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A financial ratio is an index that shows the relationship between two accounting numbers extracted from the financial statement.

Financial ratios are usually derived from the financial statement and are used to gain more meaningful information about financial information.

Financial ratio analysis is the process of analyzing a company's financial statement using a financial ratio.

Objectives Of Ratio Analysis

1. To provide information that can be used to make future projections and estimates

2. To know the areas of the business that required improvement

3. To provide a more accurate assessment of the company's profitability, solvency, liquidity, and efficiency levels.

4. To serve as a useful measurement for cross-sectional and industry-based analysis

5. To improve the user's understanding of the efficiency with which the business is conducted.

Advantages or uses of Ratio Analysis

1. Helps understand the efficacy of the business: The financial ratio can be used to access the efficacy of financial decisions of a business.

Financial ratios such as profitability ratios and liquidity ratios can be used to access the efficacy of financial decisions (investment, dividend, and financing decisions) made by a firm.

2. Identifies problem areas of the business: Financial ratios can be used to identify problematic areas of the business as well as possible solutions to the problem

3. Useful for comparative analysis: Financial ratios are used to compare year-over-year results as well as industry to industry comparisons.

To put in another way, financial ratios provide information for comparison between organisations and for one year to another.

4. Useful for SWOT analysis: Financial ratio can be used to do strength, weakness, opportunities and threat analysis.

To a great deal, ratio analysis can help management identify the strength, weaknesses, opportunities and threats of the business.

5. Useful for forecasting: Financial ratio provide the necessary tools for forecasting the future prospects of an organisation.

For example, if a company's debt-to-equity ratio is extremely high, we may forecast that the company would have trouble obtaining financing in the future.

6. Measures financial stability: Financial ratios like solvency ratios give a good picture of a company's financial stability.

7. Aids in determining credit worthiness: Financial ratios are used by banks and other credit institutions to determine a company's ability to pay its debts.

Lenders typically examine a company's liquidity and solvency ratios before approving a loan.

Limitations Of Ratio Analysis

1. Dependent on accounting data: The accuracy of ratio analysis is dependent on the accuracy of the financial statements.

This is because financial ratios are generated from financial statements, and any error in the financial statement will result in incorrect ratio figures.

2. Lacks standardized definitions: Most of the terms used in ratio analysis have no conventional meanings

For example, there is no standardized definition of what constitutes liquid assets. 

3. No universal standard for ideal figures: There is no universally accepted standard for what constitutes an ideal financial ratio.

For example, a current ratio of 2:1 is a good ratio, However, it is not universally accepted as the ideal ratio for a current ratio.

4. Difficulty in comparison: Comparing the financial ratios of two companies that use different accounting policies and methods can be difficult.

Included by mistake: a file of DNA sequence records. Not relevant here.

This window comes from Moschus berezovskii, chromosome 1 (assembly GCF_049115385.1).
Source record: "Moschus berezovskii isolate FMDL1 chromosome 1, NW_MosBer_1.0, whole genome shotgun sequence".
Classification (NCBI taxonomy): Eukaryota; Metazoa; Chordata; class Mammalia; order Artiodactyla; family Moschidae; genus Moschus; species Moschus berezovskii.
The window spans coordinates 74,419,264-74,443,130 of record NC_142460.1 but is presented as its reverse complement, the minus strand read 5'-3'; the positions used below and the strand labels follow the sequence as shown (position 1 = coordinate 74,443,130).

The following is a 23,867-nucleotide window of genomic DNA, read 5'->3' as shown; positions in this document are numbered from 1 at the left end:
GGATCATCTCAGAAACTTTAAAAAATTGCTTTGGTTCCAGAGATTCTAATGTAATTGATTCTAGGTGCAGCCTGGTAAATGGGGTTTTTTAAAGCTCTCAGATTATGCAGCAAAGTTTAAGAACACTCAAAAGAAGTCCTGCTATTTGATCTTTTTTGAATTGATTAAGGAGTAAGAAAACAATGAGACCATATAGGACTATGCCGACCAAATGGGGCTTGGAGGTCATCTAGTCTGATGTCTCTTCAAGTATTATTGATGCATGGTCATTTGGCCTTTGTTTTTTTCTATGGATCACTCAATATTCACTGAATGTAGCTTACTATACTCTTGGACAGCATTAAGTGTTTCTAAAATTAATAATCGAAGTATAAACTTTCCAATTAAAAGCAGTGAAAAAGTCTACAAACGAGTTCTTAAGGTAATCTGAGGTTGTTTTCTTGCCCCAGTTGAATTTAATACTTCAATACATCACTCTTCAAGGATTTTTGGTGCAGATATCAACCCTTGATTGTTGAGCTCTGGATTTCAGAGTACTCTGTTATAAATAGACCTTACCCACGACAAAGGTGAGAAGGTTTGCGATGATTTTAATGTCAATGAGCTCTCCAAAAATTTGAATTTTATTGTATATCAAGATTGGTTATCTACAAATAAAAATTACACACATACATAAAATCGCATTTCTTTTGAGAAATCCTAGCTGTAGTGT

This is due to the fact that financial ratios are calculated using financial statements, and any changes in accounting practices will necessarily affect financial statements, which will affect financial ratio data.

Furthermore, using financial ratio for inter-company comparison may be unfair given that companies operate under different conditions.

5. Window dressing problem: In a bid to give a good impression of their financial activities, some firms "window-dress" their financial statement, resulting in false financial ratio figures.

6. Does not provide qualitative information: Financial ratio only shows quantitative information.

It does not provide qualitative information, making it unsuitable for qualitative analysis

Users Of Financial Ratios

1. Trade creditors: These are interested in a company ability to pay its debt.

Trade creditors will be interested in a firm's ability to meet its short-term claims.

They may require such ratios as the current ratio, acid test ratio. etc

2. Management: These are general-purpose users of financial ratios.

Because management is responsible for ensuring that the organization runs smoothly,  they will be interested in every aspect of the financial ratio of a company 

Indeed, it is the ultimate responsibility of the management to ensure that a company's resources be used effectively and efficiently.

In addition, management is responsible for ensuring that a company's financial condition is sound.

3. Lenders: These are interested in one thing: repayment.

Lenders may examine a company's long-term solvency as well as its profitability potential to ensure that it will be able to repay its obligations when they become due.

They may also look at the company's capital mix to ensure that it won't go bankrupt anytime soon.

Lenders may look at a financial ratio like liquidity ratios and financial leverage ratios to ensure that the borrower can pay his debts when they are due.


4. Investors: Prospective investors will not invest in a company that is not doing well financially.

In the same vein, current shareholders of the business must decide whether to buy more shares, sell more shares or keep their holdings.

To achieve all of these, investors require must carefully analyze the financial ratios of the firm.

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